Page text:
“Senator Sanders wishes to remain on the ballot, and is concerned that his removal from the ballot would undermine efforts to unify the Democratic Party in advance of the general election.”

    • ‘Bad for Democracy’: New York Board of Elections Removes Bernie Sanders From Primary Ballot

      “It has a chilling effect on democracy as we know it, because the ability of the people to weigh in was stripped from them before they had an opportunity to cast a ballot.”

    • Federal Court Orders Social Distancing Measures At Cook County Jail, Site Of One Of Largest Coronavirus Clusters

      A federal court ruled that the Cook County Sheriff’s Office has failed to protect detainees at Cook County Jail from the spread of the coronavirus and issued an injunction, however, the court declined to order the convening of a three-judge court for the release of detainees.The United States District Court for the Northern District of Illinois ordered [PDF] Sheriff Thomas Dart to develop a policy to avoid “group housing” or “double-celling,” holding two detainees in one cell.Dart also instructed to expand COVID-19 testing in the facility in Chicago, increase enforcement of social distancing, and provide greater access to face masks and “sanitation supplies.” “The ruling put into place measures Dart has previously refused to implement, including  expanding mandatory testing and barring dangerous congregate-style dormitory housing and double cells,” declared Locke Bowman, the executive director of the MacArthur Justice Center. Bowman added, “While the Sheriff has maintained this lawsuit is a waste of time, today’s ruling proves that judicial injunction was absolutely necessary to ensure the protection of detainees’ health.”In early April, a class action lawsuit was filed for emergency relief for detainees because the Sheriff’s Office “failed in its constitutional responsibility” to “provide reasonable protection” from the virus.

    • Pro-Gun Activists Spearhead Coronavirus Quarantine Protests Through Coordinated Facebook Campaign Groups

      A family of right-wing pro-gun activists are reportedly spearheading a coordinated collection of Facebook groups advocating for anti-quarantine protests across the country.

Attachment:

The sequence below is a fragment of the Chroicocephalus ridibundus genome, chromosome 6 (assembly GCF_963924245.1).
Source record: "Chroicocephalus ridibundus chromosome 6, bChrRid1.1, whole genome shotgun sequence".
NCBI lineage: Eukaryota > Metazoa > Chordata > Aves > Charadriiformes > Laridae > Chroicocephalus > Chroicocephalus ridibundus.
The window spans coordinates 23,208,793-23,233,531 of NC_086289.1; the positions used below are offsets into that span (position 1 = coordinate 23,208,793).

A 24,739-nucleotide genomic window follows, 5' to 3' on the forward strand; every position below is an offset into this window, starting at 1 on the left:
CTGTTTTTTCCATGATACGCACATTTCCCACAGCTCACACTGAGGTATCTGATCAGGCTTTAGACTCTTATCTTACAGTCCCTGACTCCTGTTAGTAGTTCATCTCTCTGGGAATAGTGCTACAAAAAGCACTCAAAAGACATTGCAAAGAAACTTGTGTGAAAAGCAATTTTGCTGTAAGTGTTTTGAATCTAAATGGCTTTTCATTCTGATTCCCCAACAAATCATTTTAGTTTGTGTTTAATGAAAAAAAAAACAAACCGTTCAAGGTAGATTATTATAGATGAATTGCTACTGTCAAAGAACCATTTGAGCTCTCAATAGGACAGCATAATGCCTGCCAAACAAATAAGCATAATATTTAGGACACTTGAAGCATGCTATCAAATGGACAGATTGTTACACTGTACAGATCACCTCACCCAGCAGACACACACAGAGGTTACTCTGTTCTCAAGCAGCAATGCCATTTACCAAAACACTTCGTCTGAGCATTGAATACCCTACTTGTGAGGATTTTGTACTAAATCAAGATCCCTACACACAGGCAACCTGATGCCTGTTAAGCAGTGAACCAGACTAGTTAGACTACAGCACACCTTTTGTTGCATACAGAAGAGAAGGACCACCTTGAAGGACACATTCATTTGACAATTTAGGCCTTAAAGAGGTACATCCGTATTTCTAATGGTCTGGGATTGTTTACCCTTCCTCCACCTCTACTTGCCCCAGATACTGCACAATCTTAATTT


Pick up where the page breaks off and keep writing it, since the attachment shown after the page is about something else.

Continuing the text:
The cluster of pages, which have amassed more than 200,000 members collectively in less than a month, call for an end to the state-ordered lockdowns put in place in an attempt to limit the spread of COVID-19, the highly infectious respiratory disease linked to more than 42,000 U.S. deaths.

    • The Anti-Quarantine Protests Aren’t About Covid-19

      Many outlets, including WIRED, reminded readers that the groups of demonstrators are pint-sized compared to the vast majority of Americans who support social distancing and that protesters have much to gain from your attention. Further left, the anti-lockdown protests are being talked about as something that you must attend to or else risk a repeat of the Tea Party movement’s rise to power. Already, Snopes and others are having to debunk manipulated images of the protest, some which seem to show much larger crowds and others that have photoshopped the protesters into cartoonish versions of themselves, holding signs with slogans like “My Virus, My Choice” and “Defund Science.” Confusing, no? Ain’t that America.

    • This Iowa family is behind the ‘Reopen’ protests popping up across the country

      Using their state-specific Facebook group pages with a total of over 200,000 followers, Iowa’s Dorr family has helped organize the protests against coronavirus restrictions and business closures in those states.

    • Iowa Candidate Under Fire for Call to Define Islam as ‘Militant Cultural Imperialism Seeking World Domination’

      Lost in all this predictable intimidation on the one hand and equally predictable pusillanimity on the other was the question of whether or not Phillips was right. Surely everyone can agree, or should agree, that the First Amendment is not and was never intended to be a license to commit all manner of crimes if such activity is mandated by one’s religion. No one, Muslim or non-Muslim, should be considered anything but innocent until proven guilty, but sooner or later the United States and all non-Muslim countries is going to have to have a public conversation about how much to tolerate a belief system that is itself radically intolerant, authoritarian, supremacist, and violent.

      Can Muslims in the U.S. repudiate those aspects of Islam? Should they? This discussion needs to take place, but right now it is covered over by claims of “Islamophobia.” In the same way, lost in the shuffle also was the question of whether or not Islam really is “militant cultural imperialism seeking world domination.”

    • Larry Summers Is a Dead Albatross Around Biden’s Neck